Paul Krugman / Syndicated Columnist
The European fiscal crisis: confidence fairy a no-show
Although Europe's leaders insist the continents fiscal crisis is too much spending in debtor nations, the real problem is too little spending in Europe as a whole, writes Paul Krugman. Their efforts to fix matters by demanding ever harsher austerity is making the situation worse.
Can the euro be saved? Not long ago we were told that the worst possible outcome was a Greek default. Now a much wider disaster seems all too likely.
True, market pressure lifted a bit Wednesday after central banks made a splashy announcement about expanded credit lines (which will, in fact, make hardly any real difference). But even optimists now see Europe as headed for recession, while pessimists warn that the euro may become the epicenter of another global financial crisis.
How did things go so wrong? The answer you hear all the time is that the euro crisis was caused by fiscal irresponsibility. Turn on your TV and you're very likely to find some pundit declaring that if America doesn't slash spending we'll end up like Greece. Greeeeeece!
But the truth is nearly the opposite. Although Europe's leaders continue to insist that the problem is too much spending in debtor nations, the real problem is too little spending in Europe as a whole. And their efforts to fix matters by demanding ever harsher austerity have played a major role in making the situation worse.
The story so far: In the years leading up to the 2008 crisis, Europe, like America, had a runaway banking system and a rapid buildup of debt. In Europe's case, however, much of the lending was across borders, as funds from Germany flowed into southern Europe. This lending was perceived as low risk. Hey, the recipients were all on the euro, so what could go wrong?
For the most part, by the way, this lending went to the private sector, not to governments. Only Greece ran large budget deficits during the good years; Spain actually had a surplus on the eve of the crisis.
Then the bubble burst. Private spending in the debtor nations fell sharply. And the question European leaders should have been asking was how to keep those spending cuts from causing a Europe-wide downturn.
Instead, however, they responded to the inevitable, recession-driven rise in deficits by demanding that all governments — not just those of the debtor nations — slash spending and raise taxes. Warnings that this would deepen the slump were waved away. "The idea that austerity measures could trigger stagnation is incorrect," declared Jean-Claude Trichet, then the president of the European Central Bank. Why? Because "confidence-inspiring policies will foster and not hamper economic recovery." But the confidence fairy was a no-show.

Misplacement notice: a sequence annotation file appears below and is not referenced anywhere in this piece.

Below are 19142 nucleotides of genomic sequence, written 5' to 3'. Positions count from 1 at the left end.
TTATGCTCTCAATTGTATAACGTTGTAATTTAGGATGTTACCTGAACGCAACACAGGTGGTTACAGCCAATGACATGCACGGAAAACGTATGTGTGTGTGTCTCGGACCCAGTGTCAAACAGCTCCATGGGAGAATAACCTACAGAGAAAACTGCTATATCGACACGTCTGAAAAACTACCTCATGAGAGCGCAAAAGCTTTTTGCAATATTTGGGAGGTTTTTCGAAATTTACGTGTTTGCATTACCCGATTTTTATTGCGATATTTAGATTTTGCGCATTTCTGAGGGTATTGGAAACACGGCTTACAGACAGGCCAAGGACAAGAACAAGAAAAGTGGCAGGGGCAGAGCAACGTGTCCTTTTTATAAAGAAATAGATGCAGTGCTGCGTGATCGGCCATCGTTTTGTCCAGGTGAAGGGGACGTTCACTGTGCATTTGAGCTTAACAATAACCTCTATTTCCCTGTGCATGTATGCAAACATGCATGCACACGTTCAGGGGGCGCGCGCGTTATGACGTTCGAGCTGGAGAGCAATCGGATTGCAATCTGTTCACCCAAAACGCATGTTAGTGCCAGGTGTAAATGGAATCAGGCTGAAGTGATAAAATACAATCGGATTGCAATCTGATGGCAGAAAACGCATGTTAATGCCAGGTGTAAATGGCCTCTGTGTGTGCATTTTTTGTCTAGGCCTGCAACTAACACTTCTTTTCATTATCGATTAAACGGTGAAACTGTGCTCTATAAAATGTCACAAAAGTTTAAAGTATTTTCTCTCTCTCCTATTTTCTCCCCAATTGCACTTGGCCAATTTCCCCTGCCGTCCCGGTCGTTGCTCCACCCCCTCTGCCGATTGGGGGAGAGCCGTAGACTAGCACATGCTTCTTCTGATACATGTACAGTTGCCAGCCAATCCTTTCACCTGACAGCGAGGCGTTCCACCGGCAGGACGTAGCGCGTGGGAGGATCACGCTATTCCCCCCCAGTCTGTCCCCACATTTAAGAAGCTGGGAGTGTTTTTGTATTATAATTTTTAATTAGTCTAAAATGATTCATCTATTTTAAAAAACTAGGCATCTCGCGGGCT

Wait, there's more. During the years of easy money, wages and prices in southern Europe rose substantially faster than in northern Europe. This divergence now needs to be reversed, either through falling prices in the south or through rising prices in the north. And it matters which: If southern Europe is forced to deflate its way to competitiveness, it will both pay a heavy price in employment and worsen its debt problems. The chances of success would be much greater if the gap were closed via rising prices in the north.
But to close the gap through rising prices in the north, policymakers would have to accept temporarily higher inflation for the euro area as a whole. And they've made it clear that they won't. In April, in fact, the European Central Bank began raising interest rates, even though it was obvious to most observers that underlying inflation was, if anything, too low.
And it's probably no coincidence that April was also when the euro crisis entered its new, dire phase. Never mind Greece, whose economy is to Europe roughly as greater Miami is to the United States. At this point, markets have lost faith in the euro as a whole, driving up interest rates even for countries like Austria and Finland, hardly known for profligacy. And it's not hard to see why. The combination of austerity-for-all and a central bank morbidly obsessed with inflation makes it essentially impossible for indebted countries to escape from their debt trap and is, therefore, a recipe for widespread debt defaults, bank runs and general financial collapse.
I hope, for our sake as well as theirs, that the Europeans will change course before it's too late. But, to be honest, I don't believe they will. In fact, what's much more likely is that we will follow them down the path to ruin.
For in America, as in Europe, the economy is being dragged down by troubled debtors — in our case, mainly homeowners. And here, too, we desperately need expansionary fiscal and monetary policies to support the economy as these debtors struggle back to financial health. Yet, as in Europe, public discourse is dominated by deficit scolds and inflation obsessives.
So the next time you hear someone claiming that if we don't slash spending we'll turn into Greece, your answer should be that if we do slash spending while the economy is still in a depression, we'll turn into Europe. In fact, we're well on our way.
Paul Krugman is a regular columnist for The New York Times.
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